The term “martial arts” is a general term used to describe general types of fighting. Most martial arts practiced today came from China, Japan, and Korea. There are hundreds of types of martial arts, each divided into specific styles or systems. Technically, martial arts fall into two categories: percussive, and non-percussive. In percussive martial arts such as Karate, Tae Kwon Do, and Kung-Fu, people strike with their hands, feed, elbows, and head.  This type of martial arts is very aggressive.

On the other hand, in non-percussive martial arts, such as Judo, involve throwing, locking, and neutralizing the opponent.  They are far less aggressive. Kung-Fu is an interesting type of martial art, the origins of which are unknown. Some historians believe it started as early as 1500 BC There are two major types of Japanese martial arts.  They are Bujitsu, and Budo. The bujitsu martial art is a relatively new one.  It emphasizes combat and willingness to face death as a matter of honor. Budo, which was started during the late 1800’s, focuses on developing moral and aesthetic developments.  Karate-do and Judo are forms of Budo. People who learn budo learn it to use it only as a last resort. Another martial art that developed in Japan is ninjitsu, which means “the art of stealing in!”  People who practice ninjitsu are called ninjas. Ninjitsu was developed in the late 1200’s.  At that time, ninjas were masters of all armed and unarmed combat. Although the emperors banned ninjitsu in the 1600’s, it was still practiced secretly, to keep the value it possesses.   Ninjitsu gained world attention in the 1980’s.This was a report about martial arts in Asia. It listed them, and where and when they originated.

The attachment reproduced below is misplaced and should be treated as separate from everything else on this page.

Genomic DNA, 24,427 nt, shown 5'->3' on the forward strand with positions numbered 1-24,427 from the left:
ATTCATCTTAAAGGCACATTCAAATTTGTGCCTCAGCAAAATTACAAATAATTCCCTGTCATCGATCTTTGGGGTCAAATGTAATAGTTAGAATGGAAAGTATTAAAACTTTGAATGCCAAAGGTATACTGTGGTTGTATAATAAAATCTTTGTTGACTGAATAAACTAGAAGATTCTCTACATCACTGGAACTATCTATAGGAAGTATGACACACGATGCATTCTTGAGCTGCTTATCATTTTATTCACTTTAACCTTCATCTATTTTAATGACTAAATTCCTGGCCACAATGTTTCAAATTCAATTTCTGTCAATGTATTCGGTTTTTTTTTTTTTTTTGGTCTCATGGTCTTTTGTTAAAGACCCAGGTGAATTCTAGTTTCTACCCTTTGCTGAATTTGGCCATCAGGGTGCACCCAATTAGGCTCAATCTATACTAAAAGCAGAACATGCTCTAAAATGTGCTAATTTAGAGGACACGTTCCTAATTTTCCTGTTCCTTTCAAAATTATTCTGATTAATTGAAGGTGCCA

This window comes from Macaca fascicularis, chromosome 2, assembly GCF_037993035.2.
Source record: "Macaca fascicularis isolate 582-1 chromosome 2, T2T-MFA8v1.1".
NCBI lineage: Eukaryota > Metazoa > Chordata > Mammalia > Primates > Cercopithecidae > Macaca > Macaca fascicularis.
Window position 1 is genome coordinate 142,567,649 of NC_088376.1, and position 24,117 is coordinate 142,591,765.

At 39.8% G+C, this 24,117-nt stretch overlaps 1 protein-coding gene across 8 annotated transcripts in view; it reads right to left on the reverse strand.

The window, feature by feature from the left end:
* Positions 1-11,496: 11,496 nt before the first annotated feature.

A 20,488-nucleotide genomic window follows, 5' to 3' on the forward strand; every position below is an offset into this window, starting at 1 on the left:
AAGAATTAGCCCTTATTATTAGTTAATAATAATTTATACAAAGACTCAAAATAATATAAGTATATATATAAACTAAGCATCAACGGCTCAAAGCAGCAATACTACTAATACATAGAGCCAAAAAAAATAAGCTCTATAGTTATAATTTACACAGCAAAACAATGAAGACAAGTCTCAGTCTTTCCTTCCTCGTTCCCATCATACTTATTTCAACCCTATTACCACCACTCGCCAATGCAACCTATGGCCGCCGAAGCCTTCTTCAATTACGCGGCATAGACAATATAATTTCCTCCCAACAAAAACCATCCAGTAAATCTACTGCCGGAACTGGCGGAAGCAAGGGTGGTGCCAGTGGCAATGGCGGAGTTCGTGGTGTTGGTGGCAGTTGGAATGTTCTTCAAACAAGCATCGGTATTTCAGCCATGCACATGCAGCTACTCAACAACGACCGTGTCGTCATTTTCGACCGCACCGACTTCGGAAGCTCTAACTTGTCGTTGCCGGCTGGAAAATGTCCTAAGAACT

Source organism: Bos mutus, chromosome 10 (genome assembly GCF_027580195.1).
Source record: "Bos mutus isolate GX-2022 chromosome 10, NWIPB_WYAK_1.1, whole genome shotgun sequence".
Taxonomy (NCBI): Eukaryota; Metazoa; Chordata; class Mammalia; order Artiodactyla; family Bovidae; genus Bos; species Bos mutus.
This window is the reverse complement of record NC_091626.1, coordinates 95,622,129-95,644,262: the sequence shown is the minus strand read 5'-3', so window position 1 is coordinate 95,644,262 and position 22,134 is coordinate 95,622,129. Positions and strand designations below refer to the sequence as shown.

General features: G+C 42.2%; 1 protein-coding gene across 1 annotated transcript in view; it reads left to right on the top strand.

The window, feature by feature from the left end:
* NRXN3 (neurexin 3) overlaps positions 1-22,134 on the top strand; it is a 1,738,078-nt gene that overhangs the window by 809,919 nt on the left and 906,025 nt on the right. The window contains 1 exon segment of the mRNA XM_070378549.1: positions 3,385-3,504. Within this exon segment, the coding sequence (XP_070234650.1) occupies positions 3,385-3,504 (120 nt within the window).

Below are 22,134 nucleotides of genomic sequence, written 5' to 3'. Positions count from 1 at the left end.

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William Anderson (Schoolworkhelper Editorial Team)
William completed his Bachelor of Science and Master of Arts in 2013. He current serves as a lecturer, tutor and freelance writer. In his spare time, he enjoys reading, walking his dog and parasailing. Article last reviewed: 2022 | St. Rosemary Institution © 2010-2024 | Creative Commons 4.0

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